Automatic Watering Devices for Horses: Waterers Versus Water Buckets in the Barn
Many barn owners install automatic watering devices (or “automatic waterers”) for their horses. It means they no longer have to lug heavy buckets from the horses’ stalls to the spigot or drag a water hose down the barn aisle in order to keep the animals hydrated.
This is especially true in large barns where dozens of horses use countless buckets for feeding and watering. For example, some horses are kept in their stalls full time except when they are ridden, and therefore require two water buckets to provide sufficient liquid. This means a lot of work for stable managers that automatic waterers can eliminate.
What are Automatic Waterers?
An automatic waterer is a device that automatically refills water once the level drops below a certain point. They can be made of different material – most commonly plastic, stainless steel or aluminum – and are typically affixed to one corner of the stall.
There are also outdoor automatic watering devices for horses that are larger than the ones intended for stall use. They are typically the same size and shape as regular watering troughs and supply horses with a continuous flow of water.
Are They Better for Watering Horses?
The advantage of automatic watering devices is the ability to keep water flowing without manually having to refill a bucket. Of course, they are not foolproof and they do require constant maintenance to remain efficient.
One concern with automatic waterers for horses is the tendency toward clogs. If a horse defecates in the device or drops a mouthful of grain into it, for example, the water will not be able to refill. This happens more often than one might think and, over time, can permanently damage the device.
However, automatic waterers are a great way to save money when watering horses. The bowl itself is smaller, so even if it becomes necessary to empty it out less water is wasted. It stays cool and clean longer, and these devices do not have to be cleaned as often as water buckets.
What About Insulated Automatic Waterers?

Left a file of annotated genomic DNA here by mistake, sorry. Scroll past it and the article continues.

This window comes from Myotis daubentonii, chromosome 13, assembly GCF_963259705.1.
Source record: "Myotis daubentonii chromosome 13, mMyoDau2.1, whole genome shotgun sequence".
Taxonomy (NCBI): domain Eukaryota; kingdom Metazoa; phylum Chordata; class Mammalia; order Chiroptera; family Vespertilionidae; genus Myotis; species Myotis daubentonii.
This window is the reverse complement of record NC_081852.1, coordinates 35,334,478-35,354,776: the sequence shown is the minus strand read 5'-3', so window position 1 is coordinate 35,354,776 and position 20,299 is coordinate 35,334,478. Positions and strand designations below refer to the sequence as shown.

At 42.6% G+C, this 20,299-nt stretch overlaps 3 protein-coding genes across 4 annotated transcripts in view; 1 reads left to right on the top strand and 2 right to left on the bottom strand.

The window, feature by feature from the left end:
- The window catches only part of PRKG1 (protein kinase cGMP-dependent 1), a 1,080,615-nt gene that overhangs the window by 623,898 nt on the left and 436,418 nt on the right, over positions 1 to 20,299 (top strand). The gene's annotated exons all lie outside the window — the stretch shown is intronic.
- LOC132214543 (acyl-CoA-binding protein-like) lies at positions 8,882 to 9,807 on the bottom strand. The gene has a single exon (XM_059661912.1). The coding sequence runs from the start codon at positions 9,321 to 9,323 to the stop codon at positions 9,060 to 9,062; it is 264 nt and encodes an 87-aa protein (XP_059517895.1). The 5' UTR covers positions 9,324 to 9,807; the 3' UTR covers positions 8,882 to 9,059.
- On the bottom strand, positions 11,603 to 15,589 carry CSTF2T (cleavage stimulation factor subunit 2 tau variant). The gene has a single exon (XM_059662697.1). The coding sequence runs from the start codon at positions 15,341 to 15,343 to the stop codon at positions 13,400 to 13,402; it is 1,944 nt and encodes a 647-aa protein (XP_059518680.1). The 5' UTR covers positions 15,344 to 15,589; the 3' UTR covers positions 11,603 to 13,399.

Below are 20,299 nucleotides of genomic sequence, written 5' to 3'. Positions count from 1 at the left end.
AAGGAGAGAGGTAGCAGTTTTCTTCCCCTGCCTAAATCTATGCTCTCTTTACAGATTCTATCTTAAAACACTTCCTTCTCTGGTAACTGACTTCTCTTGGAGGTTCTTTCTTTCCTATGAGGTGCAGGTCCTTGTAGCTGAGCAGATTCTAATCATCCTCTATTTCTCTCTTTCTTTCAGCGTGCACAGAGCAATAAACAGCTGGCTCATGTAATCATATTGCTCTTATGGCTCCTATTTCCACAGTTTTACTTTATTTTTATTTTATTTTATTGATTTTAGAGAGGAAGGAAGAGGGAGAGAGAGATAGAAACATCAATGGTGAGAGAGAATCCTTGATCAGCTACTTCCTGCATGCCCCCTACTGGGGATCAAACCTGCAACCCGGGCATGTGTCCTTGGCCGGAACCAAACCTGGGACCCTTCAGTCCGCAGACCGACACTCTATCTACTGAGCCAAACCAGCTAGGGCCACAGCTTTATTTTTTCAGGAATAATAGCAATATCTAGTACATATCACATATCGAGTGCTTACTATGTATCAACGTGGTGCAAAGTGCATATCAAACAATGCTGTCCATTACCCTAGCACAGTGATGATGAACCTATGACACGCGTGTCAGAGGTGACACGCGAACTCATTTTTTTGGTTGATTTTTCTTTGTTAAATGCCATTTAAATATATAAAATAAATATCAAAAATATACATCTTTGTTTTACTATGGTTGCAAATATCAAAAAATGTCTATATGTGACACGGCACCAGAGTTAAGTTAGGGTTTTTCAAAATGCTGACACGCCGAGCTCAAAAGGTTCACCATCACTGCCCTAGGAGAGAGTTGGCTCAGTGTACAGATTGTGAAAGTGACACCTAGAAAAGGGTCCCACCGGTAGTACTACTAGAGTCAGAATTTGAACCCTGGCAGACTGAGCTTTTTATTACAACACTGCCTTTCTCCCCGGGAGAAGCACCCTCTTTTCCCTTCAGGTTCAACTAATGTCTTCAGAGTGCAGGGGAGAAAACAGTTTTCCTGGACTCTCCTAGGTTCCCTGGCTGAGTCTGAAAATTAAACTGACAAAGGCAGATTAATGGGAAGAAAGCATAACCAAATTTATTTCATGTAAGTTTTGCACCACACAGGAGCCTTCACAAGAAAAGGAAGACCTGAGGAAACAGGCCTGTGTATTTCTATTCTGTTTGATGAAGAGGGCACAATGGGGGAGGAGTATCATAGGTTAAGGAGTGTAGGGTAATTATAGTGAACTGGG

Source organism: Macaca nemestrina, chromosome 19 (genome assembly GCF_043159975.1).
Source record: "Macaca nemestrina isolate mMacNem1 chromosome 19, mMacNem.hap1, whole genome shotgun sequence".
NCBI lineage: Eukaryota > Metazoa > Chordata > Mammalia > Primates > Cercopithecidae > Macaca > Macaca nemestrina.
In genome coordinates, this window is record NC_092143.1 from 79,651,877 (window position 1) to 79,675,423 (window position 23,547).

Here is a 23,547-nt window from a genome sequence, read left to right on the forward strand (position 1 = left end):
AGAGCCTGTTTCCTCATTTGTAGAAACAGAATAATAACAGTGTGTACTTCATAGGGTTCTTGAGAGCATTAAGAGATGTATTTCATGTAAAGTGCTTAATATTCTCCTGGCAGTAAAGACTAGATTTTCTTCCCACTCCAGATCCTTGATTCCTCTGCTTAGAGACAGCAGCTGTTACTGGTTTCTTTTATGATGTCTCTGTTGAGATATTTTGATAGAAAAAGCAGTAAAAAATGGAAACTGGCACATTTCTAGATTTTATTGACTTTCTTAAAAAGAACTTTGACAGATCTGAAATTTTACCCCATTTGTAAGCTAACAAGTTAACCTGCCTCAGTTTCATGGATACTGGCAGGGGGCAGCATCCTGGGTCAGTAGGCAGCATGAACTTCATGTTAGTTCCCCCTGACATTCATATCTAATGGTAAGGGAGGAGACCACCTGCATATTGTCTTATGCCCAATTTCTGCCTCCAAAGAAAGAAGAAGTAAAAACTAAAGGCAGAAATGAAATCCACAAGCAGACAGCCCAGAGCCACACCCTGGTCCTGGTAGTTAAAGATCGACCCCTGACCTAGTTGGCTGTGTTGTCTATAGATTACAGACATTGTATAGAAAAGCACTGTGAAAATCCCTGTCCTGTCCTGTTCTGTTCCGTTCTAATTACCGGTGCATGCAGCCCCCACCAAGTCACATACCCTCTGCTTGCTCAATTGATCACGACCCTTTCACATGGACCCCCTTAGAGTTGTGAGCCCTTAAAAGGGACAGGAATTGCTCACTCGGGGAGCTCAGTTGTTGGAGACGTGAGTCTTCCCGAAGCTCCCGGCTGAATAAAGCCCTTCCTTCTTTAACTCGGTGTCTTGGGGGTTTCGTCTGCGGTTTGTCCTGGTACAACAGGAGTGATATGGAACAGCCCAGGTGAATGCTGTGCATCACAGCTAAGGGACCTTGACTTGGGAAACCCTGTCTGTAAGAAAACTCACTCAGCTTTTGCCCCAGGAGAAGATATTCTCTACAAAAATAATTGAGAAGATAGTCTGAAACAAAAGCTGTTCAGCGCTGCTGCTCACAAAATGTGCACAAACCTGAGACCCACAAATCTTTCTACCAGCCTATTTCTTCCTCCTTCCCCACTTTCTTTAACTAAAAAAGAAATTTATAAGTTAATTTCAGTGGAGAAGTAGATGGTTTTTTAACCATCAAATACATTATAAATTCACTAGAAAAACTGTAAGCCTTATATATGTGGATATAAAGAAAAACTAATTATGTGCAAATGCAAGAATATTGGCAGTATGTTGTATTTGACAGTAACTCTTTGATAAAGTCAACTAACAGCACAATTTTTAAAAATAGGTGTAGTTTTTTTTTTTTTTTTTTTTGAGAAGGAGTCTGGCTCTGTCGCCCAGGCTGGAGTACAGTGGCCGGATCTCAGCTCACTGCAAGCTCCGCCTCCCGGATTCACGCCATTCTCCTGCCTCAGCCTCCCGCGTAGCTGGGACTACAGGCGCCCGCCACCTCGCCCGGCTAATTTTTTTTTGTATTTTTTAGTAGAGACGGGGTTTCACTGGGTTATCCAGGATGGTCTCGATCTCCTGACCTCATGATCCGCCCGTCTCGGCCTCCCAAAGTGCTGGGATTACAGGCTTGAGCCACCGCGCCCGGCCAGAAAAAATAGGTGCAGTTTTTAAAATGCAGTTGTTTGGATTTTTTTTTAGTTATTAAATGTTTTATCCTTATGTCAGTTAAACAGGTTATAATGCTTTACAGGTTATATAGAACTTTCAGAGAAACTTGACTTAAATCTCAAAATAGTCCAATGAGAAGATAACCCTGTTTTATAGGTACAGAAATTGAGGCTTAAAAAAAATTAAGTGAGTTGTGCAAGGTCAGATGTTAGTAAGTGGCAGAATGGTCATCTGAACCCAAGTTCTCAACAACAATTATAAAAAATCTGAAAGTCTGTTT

For those who live in extreme climates (either heat or cold) there are insulated automatic waterers available. The EcoFount Series from Ritchie Fount, for example, is a stainless steel automatic watering device with a full-insulated poly casing. This means that water does not freeze in the basin or heat beyond drinking temperature.
It is still important to make sure pipes are protected when using insulated automatic waterers because damage to the pipes could still render the device unusable. Stable owners should research their options carefully with consideration to their geographic locations.
How to Buy Automatic Watering Devices
Before heading to the store and writing a check, it is important for stable owners to consider different models, sizes and shapes of automatic waterers for horses. Although watering horses is a seemingly mundane aspect of stable management, a dehydrated horse can easily become critical.
Stable owners should consider:
- Water Valve.How is the water dispensed? Some automatic waterers use peddles or other cumbersome tools to signal a low water supply, and can actually deter horses from using them.
- Material. Stainless steel is by far the most preferable material for watering horses. It does not rust and can also add aesthetic appeal to the barn. However, other materials are acceptable and less expensive.
- Thermostat. Those who live in cold or hot climes might want to consider a waterer with thermostat control or insulation.
- Consumption. Technology has progressed dramatically even in the equine market, and some devices come with water consumption meters so stable owners can monitor their water usage.
- Mounting.How will the automatic waterer be mounted in the stall? Waterers with two or more mounting options are the best investment because they can be used in numerous locations.
Automatic watering devices can replace water buckets for horses, but it is important to make sure the horses are comfortable drinking from them. When first implementing this system, stable owners should leave water buckets in the stall for at least a few weeks until the horses get used to the sight and sound of automatic devices